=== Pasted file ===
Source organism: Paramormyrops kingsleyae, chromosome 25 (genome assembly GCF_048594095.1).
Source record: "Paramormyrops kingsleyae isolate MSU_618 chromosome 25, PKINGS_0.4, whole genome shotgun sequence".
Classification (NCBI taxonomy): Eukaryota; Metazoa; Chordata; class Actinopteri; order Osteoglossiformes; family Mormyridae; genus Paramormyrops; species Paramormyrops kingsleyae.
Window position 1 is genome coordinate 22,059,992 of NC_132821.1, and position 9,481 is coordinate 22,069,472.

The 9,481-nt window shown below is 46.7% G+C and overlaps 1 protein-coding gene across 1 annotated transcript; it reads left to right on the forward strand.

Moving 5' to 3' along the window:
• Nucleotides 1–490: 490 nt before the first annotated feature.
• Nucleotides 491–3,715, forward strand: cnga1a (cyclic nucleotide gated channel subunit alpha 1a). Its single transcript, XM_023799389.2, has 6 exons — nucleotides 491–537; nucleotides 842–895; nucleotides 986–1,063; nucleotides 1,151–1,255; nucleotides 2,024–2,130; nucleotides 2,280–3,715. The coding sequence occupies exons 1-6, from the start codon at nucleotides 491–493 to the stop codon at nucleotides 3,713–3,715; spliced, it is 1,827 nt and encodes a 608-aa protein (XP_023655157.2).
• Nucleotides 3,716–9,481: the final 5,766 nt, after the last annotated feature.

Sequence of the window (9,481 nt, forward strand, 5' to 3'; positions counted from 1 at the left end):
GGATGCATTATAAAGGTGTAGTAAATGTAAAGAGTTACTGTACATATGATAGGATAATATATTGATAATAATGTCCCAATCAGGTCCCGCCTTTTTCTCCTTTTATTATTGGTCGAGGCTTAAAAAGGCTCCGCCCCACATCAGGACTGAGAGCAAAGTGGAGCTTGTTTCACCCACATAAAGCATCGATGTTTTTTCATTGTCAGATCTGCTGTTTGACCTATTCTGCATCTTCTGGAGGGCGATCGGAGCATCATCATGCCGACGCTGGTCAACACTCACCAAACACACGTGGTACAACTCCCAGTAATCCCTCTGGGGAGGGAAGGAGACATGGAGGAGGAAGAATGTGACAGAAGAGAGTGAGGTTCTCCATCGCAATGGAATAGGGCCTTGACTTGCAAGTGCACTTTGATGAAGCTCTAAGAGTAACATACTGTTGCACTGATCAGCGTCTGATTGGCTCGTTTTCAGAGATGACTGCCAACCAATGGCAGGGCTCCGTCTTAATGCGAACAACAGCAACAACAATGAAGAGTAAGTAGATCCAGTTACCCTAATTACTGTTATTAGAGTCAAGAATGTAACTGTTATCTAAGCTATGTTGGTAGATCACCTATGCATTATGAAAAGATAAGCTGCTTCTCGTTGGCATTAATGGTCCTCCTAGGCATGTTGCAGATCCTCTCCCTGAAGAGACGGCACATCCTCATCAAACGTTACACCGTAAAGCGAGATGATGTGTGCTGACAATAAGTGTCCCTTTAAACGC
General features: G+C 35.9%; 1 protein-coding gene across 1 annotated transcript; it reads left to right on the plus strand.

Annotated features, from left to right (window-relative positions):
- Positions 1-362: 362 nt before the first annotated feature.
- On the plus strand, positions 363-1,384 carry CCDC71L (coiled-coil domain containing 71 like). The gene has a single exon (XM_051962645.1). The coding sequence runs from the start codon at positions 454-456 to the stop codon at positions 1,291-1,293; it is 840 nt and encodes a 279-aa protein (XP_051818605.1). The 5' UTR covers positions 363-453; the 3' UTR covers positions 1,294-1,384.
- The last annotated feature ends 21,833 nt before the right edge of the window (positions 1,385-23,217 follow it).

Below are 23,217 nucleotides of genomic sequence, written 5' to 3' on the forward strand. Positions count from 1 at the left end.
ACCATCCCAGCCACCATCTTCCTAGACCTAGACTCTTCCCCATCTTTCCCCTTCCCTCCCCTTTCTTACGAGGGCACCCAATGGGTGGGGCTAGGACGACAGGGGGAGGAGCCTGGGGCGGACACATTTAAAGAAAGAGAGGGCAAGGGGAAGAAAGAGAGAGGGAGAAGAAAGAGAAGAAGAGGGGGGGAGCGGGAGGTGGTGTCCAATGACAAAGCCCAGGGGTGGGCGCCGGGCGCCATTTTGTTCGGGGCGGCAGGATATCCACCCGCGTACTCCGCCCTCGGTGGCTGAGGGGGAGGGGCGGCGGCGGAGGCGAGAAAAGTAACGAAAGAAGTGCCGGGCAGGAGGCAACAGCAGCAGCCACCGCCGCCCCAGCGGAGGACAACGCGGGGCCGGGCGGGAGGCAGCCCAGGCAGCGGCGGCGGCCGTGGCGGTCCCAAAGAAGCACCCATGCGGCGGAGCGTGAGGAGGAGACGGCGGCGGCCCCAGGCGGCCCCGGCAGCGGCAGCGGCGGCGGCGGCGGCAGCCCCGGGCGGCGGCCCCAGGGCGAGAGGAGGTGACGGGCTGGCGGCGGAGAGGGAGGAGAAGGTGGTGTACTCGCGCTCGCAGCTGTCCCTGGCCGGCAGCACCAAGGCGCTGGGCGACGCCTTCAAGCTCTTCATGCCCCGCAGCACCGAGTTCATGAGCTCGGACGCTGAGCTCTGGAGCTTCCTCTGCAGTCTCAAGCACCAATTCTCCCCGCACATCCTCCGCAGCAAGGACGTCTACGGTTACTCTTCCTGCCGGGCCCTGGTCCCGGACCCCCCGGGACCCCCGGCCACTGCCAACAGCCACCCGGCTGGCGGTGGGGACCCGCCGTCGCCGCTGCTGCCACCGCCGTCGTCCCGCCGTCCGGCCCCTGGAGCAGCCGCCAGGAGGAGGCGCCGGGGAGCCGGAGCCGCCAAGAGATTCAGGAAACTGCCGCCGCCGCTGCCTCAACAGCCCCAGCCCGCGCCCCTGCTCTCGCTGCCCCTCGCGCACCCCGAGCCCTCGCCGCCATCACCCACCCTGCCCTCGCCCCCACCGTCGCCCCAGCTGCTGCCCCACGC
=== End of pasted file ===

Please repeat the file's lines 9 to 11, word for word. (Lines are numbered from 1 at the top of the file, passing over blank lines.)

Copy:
• Nucleotides 3,716–9,481: the final 5,766 nt, after the last annotated feature.

Sequence of the window (9,481 nt, forward strand, 5' to 3'; positions counted from 1 at the left end):
GGATGCATTATAAAGGTGTAGTAAATGTAAAGAGTTACTGTACATATGATAGGATAATATATTGATAATAATGTCCCAATCAGGTCCCGCCTTTTTCTCCTTTTATTATTGGTCGAGGCTTAAAAAGGCTCCGCCCCACATCAGGACTGAGAGCAAAGTGGAGCTTGTTTCACCCACATAAAGCATCGATGTTTTTTCATTGTCAGATCTGCTGTTTGACCTATTCTGCATCTTCTGGAGGGCGATCGGAGCATCATCATGCCGACGCTGGTCAACACTCACCAAACACACGTGGTACAACTCCCAGTAATCCCTCTGGGGAGGGAAGGAGACATGGAGGAGGAAGAATGTGACAGAAGAGAGTGAGGTTCTCCATCGCAATGGAATAGGGCCTTGACTTGCAAGTGCACTTTGATGAAGCTCTAAGAGTAACATACTGTTGCACTGATCAGCGTCTGATTGGCTCGTTTTCAGAGATGACTGCCAACCAATGGCAGGGCTCCGTCTTAATGCGAACAACAGCAACAACAATGAAGAGTAAGTAGATCCAGTTACCCTAATTACTGTTATTAGAGTCAAGAATGTAACTGTTATCTAAGCTATGTTGGTAGATCACCTATGCATTATGAAAAGATAAGCTGCTTCTCGTTGGCATTAATGGTCCTCCTAGGCATGTTGCAGATCCTCTCCCTGAAGAGACGGCACATCCTCATCAAACGTTACACCGTAAAGCGAGATGATGTGTGCTGACAATAAGTGTCCCTTTAAACGC